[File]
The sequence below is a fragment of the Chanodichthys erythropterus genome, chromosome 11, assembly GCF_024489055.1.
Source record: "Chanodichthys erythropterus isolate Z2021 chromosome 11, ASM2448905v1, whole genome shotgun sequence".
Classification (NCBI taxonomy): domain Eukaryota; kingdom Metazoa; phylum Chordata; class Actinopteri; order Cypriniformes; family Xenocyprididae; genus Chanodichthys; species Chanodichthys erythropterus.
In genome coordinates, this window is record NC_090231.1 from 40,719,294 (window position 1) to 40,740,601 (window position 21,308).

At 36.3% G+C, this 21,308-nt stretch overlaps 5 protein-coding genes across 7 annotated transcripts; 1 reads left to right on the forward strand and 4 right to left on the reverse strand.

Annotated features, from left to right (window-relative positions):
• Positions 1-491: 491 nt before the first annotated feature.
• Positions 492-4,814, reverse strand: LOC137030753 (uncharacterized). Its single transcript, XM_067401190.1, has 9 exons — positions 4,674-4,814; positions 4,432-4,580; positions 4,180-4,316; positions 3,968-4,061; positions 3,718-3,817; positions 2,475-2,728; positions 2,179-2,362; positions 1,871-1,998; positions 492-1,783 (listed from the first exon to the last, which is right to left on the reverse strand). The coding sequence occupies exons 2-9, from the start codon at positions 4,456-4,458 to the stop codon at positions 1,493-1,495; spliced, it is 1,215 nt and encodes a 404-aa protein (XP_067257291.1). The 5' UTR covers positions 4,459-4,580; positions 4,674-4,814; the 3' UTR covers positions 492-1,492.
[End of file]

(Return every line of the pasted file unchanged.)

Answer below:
The sequence below is a fragment of the Chanodichthys erythropterus genome, chromosome 11, assembly GCF_024489055.1.
Source record: "Chanodichthys erythropterus isolate Z2021 chromosome 11, ASM2448905v1, whole genome shotgun sequence".
Classification (NCBI taxonomy): domain Eukaryota; kingdom Metazoa; phylum Chordata; class Actinopteri; order Cypriniformes; family Xenocyprididae; genus Chanodichthys; species Chanodichthys erythropterus.
In genome coordinates, this window is record NC_090231.1 from 40,719,294 (window position 1) to 40,740,601 (window position 21,308).

At 36.3% G+C, this 21,308-nt stretch overlaps 5 protein-coding genes across 7 annotated transcripts; 1 reads left to right on the forward strand and 4 right to left on the reverse strand.

Annotated features, from left to right (window-relative positions):
• Positions 1-491: 491 nt before the first annotated feature.
• Positions 492-4,814, reverse strand: LOC137030753 (uncharacterized). Its single transcript, XM_067401190.1, has 9 exons — positions 4,674-4,814; positions 4,432-4,580; positions 4,180-4,316; positions 3,968-4,061; positions 3,718-3,817; positions 2,475-2,728; positions 2,179-2,362; positions 1,871-1,998; positions 492-1,783 (listed from the first exon to the last, which is right to left on the reverse strand). The coding sequence occupies exons 2-9, from the start codon at positions 4,456-4,458 to the stop codon at positions 1,493-1,495; spliced, it is 1,215 nt and encodes a 404-aa protein (XP_067257291.1). The 5' UTR covers positions 4,459-4,580; positions 4,674-4,814; the 3' UTR covers positions 492-1,492.